This winter term I will use the resource in one of my own classes for the first time.  My seminar on “Gnosticism and Modern Irish Literature” will devote 4 weeks to Ulysses, and I will have the opportunity to employ the resource each class in there.  This will be my first chance to assess its effectiveness within a classroom.  I will also use the student evaluations of the course to assess the effectiveness of this particular learning application.  These assessments will form the beginning of an ongoing chronicle of outside assessment, which I hope to extend to several prominent Joyce scholars in the coming year as I publicize the resource in the James Joyce Literary Supplement and the Irish Literary Supplement, as well as at a future meeting of the International James Joyce Symposium.  Responses from outside readers/viewers will be built into the project, as readers and teachers can write in their impressions of the resource and how it can be improved.


The support of the Associated Colleges of the South and the Mellon Foundation to this project has been substantial.  The project would not be at its current state without that support.  I am also grateful to the experts in technology at Washington & Lee University, without whose support, help, and patient education this project would not exist:  Jeff Overholtzer, Jeff Knudson, and John Blackburn.



Addendum:  Further Teaching Applications of the Irish Literary Studies Web Portal, supported by ACS-Mellon Technology Grants in 2002 and 2005


The Irish Literary Studies Web Portal at Washington & Lee University has been ongoing since 2000.  A wide range of teaching applications are contained in the multiple learning resources available here, all of which I employ in my Irish Literature courses (including Modern Irish Literature, Supervised Study in Ireland, Irish Poetry, and Yeats and the Irish Revival).   Below are listed the major uses that I and other teacher/scholars have made of this Web Portal


  • Introducing Irish History:  A Web Text:  This is the most ambitious part of the current teaching and scholarly applications.  In order to provide a cultural and historical context for students in Irish literature, I have written a detailed historical overview of Ireland (now approximately 100 web pages, perhaps more including the images), including a time-line that now runs for 7 pages. The web-text includes many images of Ireland to illustrate the historical concepts I am presenting.  It also includes sound (folk songs, poetry readings), crucial links to related topics (e.g., “Saint Patrick of Ireland,” “The Irish Monasteries,” etc.), and the Irish High Crosses and Mapping Ireland modules I discuss below.  This project, which I presented at the 2003 American Conference of Irish Studies meeting, allows me to introduce students to Irish history efficiently and effectively, offering a self-guided course of study that students can complete during the first week of the semester.  Students can also return to this resource throughout the term.  It will be invaluable to colleagues in related areas who want to direct students to a sound overview of Irish history.  View at:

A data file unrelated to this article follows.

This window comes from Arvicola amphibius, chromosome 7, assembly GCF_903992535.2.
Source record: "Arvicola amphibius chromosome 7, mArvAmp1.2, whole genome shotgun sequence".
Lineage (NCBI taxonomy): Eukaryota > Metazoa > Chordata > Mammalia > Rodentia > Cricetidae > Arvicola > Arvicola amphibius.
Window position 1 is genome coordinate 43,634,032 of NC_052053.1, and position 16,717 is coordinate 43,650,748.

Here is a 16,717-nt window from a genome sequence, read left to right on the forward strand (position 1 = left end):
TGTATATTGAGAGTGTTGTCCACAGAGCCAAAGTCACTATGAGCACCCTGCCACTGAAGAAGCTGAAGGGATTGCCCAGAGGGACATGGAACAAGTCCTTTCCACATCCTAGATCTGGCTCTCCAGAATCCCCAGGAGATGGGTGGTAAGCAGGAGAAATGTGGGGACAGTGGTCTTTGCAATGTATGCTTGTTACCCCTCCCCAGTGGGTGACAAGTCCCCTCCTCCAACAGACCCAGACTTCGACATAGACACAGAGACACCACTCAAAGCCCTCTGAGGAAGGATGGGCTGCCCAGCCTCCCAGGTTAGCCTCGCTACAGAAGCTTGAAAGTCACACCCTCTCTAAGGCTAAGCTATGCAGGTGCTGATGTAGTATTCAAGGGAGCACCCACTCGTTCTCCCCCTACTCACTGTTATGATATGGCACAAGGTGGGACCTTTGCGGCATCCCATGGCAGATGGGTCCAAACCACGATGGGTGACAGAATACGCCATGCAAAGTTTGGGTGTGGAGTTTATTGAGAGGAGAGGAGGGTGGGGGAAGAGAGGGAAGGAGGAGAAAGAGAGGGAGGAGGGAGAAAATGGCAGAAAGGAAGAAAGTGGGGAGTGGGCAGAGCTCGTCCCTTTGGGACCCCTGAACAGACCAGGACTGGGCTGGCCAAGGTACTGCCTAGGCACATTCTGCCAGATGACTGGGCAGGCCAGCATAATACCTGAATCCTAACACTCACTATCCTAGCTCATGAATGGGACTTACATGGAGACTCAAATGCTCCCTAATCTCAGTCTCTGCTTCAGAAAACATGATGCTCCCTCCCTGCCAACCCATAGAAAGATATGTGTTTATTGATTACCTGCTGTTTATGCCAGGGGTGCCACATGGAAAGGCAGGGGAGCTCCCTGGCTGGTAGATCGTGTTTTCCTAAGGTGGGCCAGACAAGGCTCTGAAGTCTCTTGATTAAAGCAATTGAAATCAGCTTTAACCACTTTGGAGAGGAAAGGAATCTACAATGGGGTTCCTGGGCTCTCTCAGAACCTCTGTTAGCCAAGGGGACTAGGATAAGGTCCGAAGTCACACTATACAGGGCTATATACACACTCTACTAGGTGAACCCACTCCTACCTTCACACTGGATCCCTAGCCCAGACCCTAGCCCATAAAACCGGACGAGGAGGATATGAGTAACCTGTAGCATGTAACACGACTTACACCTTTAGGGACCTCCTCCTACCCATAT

• Spring Term in Ireland program:  this contains a detailed narrative and pictorial travel log for the 2000 program, which gives a complete description of that first program to Ireland.  This module, which now consists of over 100 web pages, stands as a model of the program to Ireland.  The 2002 and 2005 trips will consist of a detailed “slide gallery,” along with a brief narrative itinerary and an accompanying map section.  Future trips will be similarly entered into the web site. View at:
  • Irish Authors and the Irish Landscape:  this key teaching tool combines narrative and image to produce pages that offer biographical, historical, and cultural context for the major Irish authors I teach.  This is a module that also employs student efforts:  group web-readings of several of Yeats’s major poems, and also student essays and images on Joyce’s Dublin.  This section will be of great help in introducing these authors as I teach them in my Modern Irish Literature courses.  View at:
  • Irish Poetry and Language:  here I offer an audio reading of one of the great 17th-century Irish poems, in its original Irish, read by a native Irish speaker and poet.  I also offer the song version of the poem.  This is of great use as I try to give the students a sense of the actual sound and musical quality of Irish poetry.  View at:
  • Viewing the Celtic Cross:  a 3-dimensional viewing engine of all aspects of the Irish High Crosses at Monasterboice.  This module has been incorporated into the History Web-Text as an interactive component, challenging students to study the Irish High Cross and discuss its place in Irish history.  View at:
  • Mapping Ireland:  we have developed two complementary models of a map of Ireland, connected to the database of Images I have produced.  In one model, students can click on an Irish county and see all the images associated with that county.  In the other, students can zero in on highlighted points on the map that show where images of Ireland are to be found (keyed to the GPS coordinates Jeff gathered).  This module has great potential, from the immediate aid of being able in class to go to the map and show students where a site is located, to many more ambitious and complex applications.  View at:



In addition, several other teaching benefits are at work:  the ability to create, within minutes, detailed slide-shows of crucial sites, contexts, and literary scenes for use in lectures or presentations; an interactive database that students can access and search with ease; and a format for students to produce and publish their own work on Irish literary studies. 


The Irish Literary Studies at Washington & Lee University Web Portal is available at: